Psychology expert: Anticipated negative emotions around COVID-19 infection powerful, affect preventive behavior

Anticipated negative emotions about getting the COVID-19 virus are more intense than the negative emotions for those who experience an infection, according to research done by a Grand Valley psychology expert.

Those anticipated negative emotions can often have an impact on preventive behaviors such as vaccination and booster intentions, Amanda Dillard, professor of psychology, concluded from the research.

Dillard specializes in studying how emotion and risk perception motivate health behaviors. The study's results were recently published in the journal Social Science & Medicine in a paper that Dillard co-authored.

A key takeaway from this research is that when people think about negative events that could occur, they tend to overestimate their emotional reactions and respond accordingly, Dillard said. 

A person smiles in a posed photo.
Amanda Dillard, professor of psychology, specializes in studying how emotions influence health behaviors.
Image credit - Amanda Pitts

"The studies really show the importance of anticipated emotions and how they are tied to behavior," Dillard said. "We don't have to necessarily experience something to be fearful of it, and that anticipated fear or other negative emotions can be a good motivator of behavior."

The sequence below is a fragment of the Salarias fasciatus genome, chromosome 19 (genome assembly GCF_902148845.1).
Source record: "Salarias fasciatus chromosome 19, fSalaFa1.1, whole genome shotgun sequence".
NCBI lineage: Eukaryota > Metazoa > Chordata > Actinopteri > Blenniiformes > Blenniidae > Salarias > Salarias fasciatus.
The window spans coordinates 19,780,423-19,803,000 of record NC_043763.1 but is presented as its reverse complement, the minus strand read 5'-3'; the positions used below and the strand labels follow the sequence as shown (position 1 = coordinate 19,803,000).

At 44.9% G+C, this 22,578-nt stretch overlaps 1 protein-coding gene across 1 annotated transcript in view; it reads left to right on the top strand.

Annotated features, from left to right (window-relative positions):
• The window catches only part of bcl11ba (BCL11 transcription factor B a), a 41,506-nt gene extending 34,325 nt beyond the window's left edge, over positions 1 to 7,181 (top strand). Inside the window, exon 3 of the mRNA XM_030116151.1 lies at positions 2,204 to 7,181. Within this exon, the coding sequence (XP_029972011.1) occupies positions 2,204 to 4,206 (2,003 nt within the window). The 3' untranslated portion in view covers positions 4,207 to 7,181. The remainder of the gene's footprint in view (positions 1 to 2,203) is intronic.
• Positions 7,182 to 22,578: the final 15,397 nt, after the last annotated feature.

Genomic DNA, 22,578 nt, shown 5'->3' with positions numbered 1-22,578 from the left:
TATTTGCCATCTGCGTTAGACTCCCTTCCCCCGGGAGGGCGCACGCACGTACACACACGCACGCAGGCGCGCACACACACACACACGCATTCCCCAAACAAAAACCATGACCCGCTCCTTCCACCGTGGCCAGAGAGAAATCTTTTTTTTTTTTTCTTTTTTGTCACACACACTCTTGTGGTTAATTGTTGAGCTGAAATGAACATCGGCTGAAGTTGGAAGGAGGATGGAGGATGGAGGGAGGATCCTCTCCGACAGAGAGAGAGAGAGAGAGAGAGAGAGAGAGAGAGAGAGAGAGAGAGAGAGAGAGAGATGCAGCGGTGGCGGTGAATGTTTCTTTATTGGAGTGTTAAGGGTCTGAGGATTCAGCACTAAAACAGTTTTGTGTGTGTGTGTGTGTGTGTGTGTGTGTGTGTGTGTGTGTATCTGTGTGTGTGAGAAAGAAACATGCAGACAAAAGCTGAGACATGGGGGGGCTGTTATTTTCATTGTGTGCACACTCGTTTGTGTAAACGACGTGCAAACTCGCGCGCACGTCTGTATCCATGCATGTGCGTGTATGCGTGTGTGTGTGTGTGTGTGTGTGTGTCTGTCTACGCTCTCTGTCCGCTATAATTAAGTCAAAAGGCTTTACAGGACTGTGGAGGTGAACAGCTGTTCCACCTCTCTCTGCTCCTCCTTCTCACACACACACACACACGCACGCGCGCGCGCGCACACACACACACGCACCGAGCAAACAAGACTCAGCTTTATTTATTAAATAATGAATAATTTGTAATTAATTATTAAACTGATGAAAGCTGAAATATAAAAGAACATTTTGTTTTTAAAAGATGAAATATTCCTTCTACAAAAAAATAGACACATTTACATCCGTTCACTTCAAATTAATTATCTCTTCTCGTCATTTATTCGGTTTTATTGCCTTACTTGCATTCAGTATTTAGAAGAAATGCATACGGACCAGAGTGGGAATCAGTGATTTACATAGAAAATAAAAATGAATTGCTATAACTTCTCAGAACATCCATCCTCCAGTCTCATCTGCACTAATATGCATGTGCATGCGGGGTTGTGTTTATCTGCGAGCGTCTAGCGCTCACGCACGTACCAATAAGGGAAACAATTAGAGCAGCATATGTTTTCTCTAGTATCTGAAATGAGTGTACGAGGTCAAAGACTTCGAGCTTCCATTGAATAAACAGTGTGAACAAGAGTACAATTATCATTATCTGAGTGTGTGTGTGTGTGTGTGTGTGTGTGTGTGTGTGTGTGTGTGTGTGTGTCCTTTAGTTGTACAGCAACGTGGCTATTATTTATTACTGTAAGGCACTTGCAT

The research involved two studies done during the height of the pandemic in 2021 to either predict their emotions to a future COVID-19 infection or recall their emotions from having one. One group studied was about 200 college students, the other about 400 general adults.

The results from both studies showed that those who were predicting how they would feel if they were infected in the future anticipated more negative emotions than those recalling how they felt around the time of a past infection, Dillard said. 

Researchers asked about four emotions, Dillard said: fear, guilt, anger and regret. Of those emotions, anger or fear tended to be more prominent in the research, she said. 

Noting the timing of the research during the pandemic, anger was an understandable emotion, Dillard said.

"At this point, people have hunkered down. They're saying, 'I have done all this work to stay away from people, having to sacrifice the things that I love to do in my life. I've done all the right things and now I've gotten this,'" Dillard said.

Dillard said the negative emotions and worries about the severity of getting the virus were higher among the general adults, indicating that this group – which had an average age of mid-30s – tended to feel more threatened than the college students.

This work is all part of Dillard's research emphasis on "impact bias," which shows that people who think about potential future events tend to overestimate their emotions, whether the event is negative, like a potential illness, or positive, such as anticipating how long one will be happy after reaching a milestone.

Studying impact bias when it comes to health, and particularly in how it ties to behavior, is an area ripe for more research, Dillard said. 


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